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Urban farmers collide with city rules

KANSAS CITY (AP)--Steve Mann doesn't look like an outlaw as he cheerfully harvests giant rutabagas and luscious lettuce bunches from a friend's garden in Kansas City, North.

But technically he is violating Kansas City ordinances as he prepares to sell the produce.

Brooke Salvaggio never dreamed that she and her husband, Dan Heryer, were running afoul of city codes when they used a few apprentices in their backyard garden business in south Kansas City.

These foot soldiers in the urban farming revolution have found that, along with locally grown food, they are cultivating a controversy.

While they try to capitalize on blossoming awareness about the benefits of turning lawns into fresh fruits and vegetables, they are colliding with city rules designed to protect Kansas City's cherished neighborhoods.

Those are rules that the city will be rethinking. But for now, Mann is not allowed to sell produce from a residential property he does not own.

And Salvaggio and Heryer are not allowed to use apprentices in their garden business, dubbed BadSeed Farm, because city codes prohibit outside employees at home occupations.

Urban farming is an issue confronting cities all over the country.

How can they regulate gardening as a home-based business? And how can they manage the chickens, goats and other livestock that enhance a farming operation but prompt complaints about noise and odor from nearby residents?

In this area, people are hoping the Kansas City Council will take the lead in balancing these competing interests.

"Because of Kansas City's desire to be a green city,'' City Planner Patty Noll said, "this council has directed us to make (urban agriculture) a priority.''

Not so fast, says Dona Boley, a neighborhood and historic preservation advocate. She grew up on a farm outside Paola, Kan., and says agriculture doesn't easily mix with many residential parts of town.

"We want to protect residential neighborhoods,'' she said.

In June, the Overland Park City Council denied a permit for four backyard hens despite testimonials about fresh eggs. St. Louis is looking at outlawing roosters. Wyandotte County is considering some livestock restrictions after complaints about horses.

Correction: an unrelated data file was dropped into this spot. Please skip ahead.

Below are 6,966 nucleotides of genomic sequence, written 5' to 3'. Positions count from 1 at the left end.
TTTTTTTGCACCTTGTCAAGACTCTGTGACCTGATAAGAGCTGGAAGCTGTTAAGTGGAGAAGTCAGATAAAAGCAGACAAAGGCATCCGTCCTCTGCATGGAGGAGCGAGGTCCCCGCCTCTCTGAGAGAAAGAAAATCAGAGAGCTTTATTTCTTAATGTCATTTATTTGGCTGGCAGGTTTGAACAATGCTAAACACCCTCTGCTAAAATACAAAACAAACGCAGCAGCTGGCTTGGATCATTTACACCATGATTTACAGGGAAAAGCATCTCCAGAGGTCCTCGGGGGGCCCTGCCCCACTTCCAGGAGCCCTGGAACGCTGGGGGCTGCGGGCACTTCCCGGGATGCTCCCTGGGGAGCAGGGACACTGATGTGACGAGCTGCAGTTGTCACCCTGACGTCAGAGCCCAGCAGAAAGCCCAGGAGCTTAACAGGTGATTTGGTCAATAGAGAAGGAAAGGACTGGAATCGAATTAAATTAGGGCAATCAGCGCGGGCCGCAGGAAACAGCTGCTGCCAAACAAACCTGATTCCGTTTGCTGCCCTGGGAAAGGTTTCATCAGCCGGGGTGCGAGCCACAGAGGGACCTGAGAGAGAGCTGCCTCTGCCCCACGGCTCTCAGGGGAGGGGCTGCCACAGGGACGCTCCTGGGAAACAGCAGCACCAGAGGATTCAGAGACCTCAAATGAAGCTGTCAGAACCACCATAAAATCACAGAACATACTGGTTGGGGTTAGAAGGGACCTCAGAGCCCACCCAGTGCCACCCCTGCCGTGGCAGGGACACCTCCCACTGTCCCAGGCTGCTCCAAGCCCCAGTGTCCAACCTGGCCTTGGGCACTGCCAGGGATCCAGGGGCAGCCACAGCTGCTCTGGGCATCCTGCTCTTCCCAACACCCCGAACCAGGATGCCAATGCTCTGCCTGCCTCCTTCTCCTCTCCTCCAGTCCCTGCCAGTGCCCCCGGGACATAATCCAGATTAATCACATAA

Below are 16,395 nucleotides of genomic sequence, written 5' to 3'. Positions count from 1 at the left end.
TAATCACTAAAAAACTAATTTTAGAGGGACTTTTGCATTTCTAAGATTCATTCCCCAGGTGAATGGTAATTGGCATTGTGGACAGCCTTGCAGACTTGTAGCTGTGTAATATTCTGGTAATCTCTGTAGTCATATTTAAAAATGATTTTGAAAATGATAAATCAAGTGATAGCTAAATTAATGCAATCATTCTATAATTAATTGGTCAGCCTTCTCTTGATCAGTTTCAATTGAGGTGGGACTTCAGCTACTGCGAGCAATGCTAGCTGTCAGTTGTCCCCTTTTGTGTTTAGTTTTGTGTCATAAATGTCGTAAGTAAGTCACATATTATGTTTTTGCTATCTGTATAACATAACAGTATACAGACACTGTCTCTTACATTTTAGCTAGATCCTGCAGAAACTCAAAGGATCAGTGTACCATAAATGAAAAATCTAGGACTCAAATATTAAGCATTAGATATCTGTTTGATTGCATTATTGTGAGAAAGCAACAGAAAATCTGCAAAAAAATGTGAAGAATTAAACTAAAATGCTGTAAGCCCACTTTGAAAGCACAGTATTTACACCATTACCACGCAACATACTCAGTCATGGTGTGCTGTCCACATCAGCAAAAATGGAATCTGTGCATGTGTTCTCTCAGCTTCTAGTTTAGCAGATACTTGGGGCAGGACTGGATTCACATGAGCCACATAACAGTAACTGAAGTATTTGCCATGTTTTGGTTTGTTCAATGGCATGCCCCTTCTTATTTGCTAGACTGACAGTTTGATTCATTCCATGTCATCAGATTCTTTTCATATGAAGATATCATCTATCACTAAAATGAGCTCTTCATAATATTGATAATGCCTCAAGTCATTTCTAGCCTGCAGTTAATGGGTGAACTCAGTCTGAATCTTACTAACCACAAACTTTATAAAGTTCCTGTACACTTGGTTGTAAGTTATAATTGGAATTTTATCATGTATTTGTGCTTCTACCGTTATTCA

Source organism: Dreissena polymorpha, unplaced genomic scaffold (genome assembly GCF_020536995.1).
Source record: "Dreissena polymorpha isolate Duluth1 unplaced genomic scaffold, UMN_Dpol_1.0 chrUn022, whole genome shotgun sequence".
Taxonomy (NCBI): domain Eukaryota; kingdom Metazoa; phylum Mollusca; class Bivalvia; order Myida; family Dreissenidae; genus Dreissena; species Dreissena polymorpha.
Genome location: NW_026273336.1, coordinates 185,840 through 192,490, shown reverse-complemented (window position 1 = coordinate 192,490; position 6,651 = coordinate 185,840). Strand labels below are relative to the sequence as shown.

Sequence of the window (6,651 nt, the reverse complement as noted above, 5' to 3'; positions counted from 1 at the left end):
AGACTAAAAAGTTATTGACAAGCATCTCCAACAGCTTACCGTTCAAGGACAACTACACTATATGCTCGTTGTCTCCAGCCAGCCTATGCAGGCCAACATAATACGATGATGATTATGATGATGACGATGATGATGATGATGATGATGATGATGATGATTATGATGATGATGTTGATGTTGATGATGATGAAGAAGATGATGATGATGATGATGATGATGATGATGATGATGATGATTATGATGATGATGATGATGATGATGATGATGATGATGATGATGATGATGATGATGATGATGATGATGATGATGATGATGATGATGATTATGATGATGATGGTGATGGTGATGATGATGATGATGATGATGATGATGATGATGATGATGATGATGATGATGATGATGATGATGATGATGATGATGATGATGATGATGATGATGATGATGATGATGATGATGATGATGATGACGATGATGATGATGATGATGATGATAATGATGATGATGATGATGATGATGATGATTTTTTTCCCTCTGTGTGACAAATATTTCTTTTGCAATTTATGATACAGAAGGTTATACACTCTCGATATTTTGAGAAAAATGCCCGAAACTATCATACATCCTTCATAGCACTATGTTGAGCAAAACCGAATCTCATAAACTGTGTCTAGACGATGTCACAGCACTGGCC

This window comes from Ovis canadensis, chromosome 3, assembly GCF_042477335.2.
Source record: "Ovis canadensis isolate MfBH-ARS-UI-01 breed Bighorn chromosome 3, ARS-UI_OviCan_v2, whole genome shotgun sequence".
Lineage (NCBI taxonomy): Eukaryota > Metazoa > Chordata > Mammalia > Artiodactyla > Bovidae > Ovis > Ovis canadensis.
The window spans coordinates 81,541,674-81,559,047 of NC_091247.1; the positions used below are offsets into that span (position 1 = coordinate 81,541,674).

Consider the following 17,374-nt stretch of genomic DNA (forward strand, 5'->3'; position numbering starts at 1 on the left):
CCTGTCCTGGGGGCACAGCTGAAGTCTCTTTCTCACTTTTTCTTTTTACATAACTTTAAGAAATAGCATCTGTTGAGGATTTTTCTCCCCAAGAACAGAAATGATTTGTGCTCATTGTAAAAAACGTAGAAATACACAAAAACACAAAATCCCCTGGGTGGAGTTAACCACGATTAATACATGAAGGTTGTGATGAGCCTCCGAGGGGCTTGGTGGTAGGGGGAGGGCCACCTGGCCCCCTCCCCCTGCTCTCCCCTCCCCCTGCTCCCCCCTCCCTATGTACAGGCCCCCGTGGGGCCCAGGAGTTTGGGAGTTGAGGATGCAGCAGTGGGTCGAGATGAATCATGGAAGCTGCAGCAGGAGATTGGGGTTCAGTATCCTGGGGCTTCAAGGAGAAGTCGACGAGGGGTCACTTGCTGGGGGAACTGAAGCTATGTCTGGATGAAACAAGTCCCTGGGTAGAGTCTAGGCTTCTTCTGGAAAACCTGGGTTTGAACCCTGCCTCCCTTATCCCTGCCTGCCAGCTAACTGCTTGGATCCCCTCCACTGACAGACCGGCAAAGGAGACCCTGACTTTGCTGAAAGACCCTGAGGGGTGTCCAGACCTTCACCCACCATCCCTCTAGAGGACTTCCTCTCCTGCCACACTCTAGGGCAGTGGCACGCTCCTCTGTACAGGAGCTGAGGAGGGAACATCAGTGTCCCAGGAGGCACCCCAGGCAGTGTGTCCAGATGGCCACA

Yet across the country, many communities are welcoming urban agriculture for its small-business potential, especially in economically deprived areas riddled with underused vacant properties.

"Cities are looking at it as much as an economic development issue as a hobby or recreation,'' said Alfonso Morales, a University of Wisconsin assistant professor of urban and regional planning who has studied local agricultural initiatives.

Among examples Morales cited: Cleveland and Boston allow urban agriculture districts within their city limits. Sacramento, Calif., has relaxed its rules about front-yard vegetable plantings.

Kansas City is not necessarily unfriendly to urban farmers. It has relatively liberal rules governing chickens and some other aspects of producing local food, noted Katherine Kelly, executive director of the Kansas City Center for Urban Agriculture, which has helped about 50 area urban farms.

But as the movement gains momentum, Kelly said she thought Kansas City's code could be even more progressive and serve as a model for other cities.

Judging from the 100 people who packed a late October meeting at Salvaggio's and Heryer's BadSeed Farmer's Market, 1909 McGee St., the urban farming movement here has a lot of support. City Councilman John Sharp, whose district includes Salvaggio's backyard farm near Bannister and State Line roads, told the crowd that he thought Kansas City could tweak its rules on gardening businesses. He said the city would also look at modifying its restrictions on chickens and livestock, although he admitted that was likely to be more contentious.

"We don't want to generate constant traffic, but if we allow people to grow vegetables for more than their own use, there has to be some way for them to sell them,'' Sharp said in an interview.

"I think urban farming is an inevitable trend in the U.S. I think we can encourage more urban agriculture without destabilizing neighborhoods. In fact, if it's done right, this will enhance neighborhoods.''

In Kansas City, gardeners can have up to 15 chickens and even two goats--if they meet certain distance restrictions from structures.

But as Salvaggio and Heryer found out when someone this summer called animal control, three goats can get you in trouble. (The urban farmers say three goats are more content than two.)

An August public hearing about the goats prompted the city to review its rules--and provoked passionate views from opponents and supporters.

"My wife and I strongly object to the use of this property for multiple goats,'' witness Barry Seward testified. "And certainly, we have concerns about chickens and other wildlife or animals in the neighborhood.''

Supporters argued the 1-acre garden was a community asset and that the three goats were cleaner and better behaved than most dogs.

"It is a beautiful piece of property,'' witness Jane Carol said, adding that it was a better use of the land than just a lawn.

Salvaggio and Heryer lost their appeal and sent the goats to a rural farm in Kansas. They subsequently learned about the rules prohibiting apprentices and barring customers from picking up their produce on-site. They are complying with those rules but are not sure they can run a successful farm under such constraints next spring.

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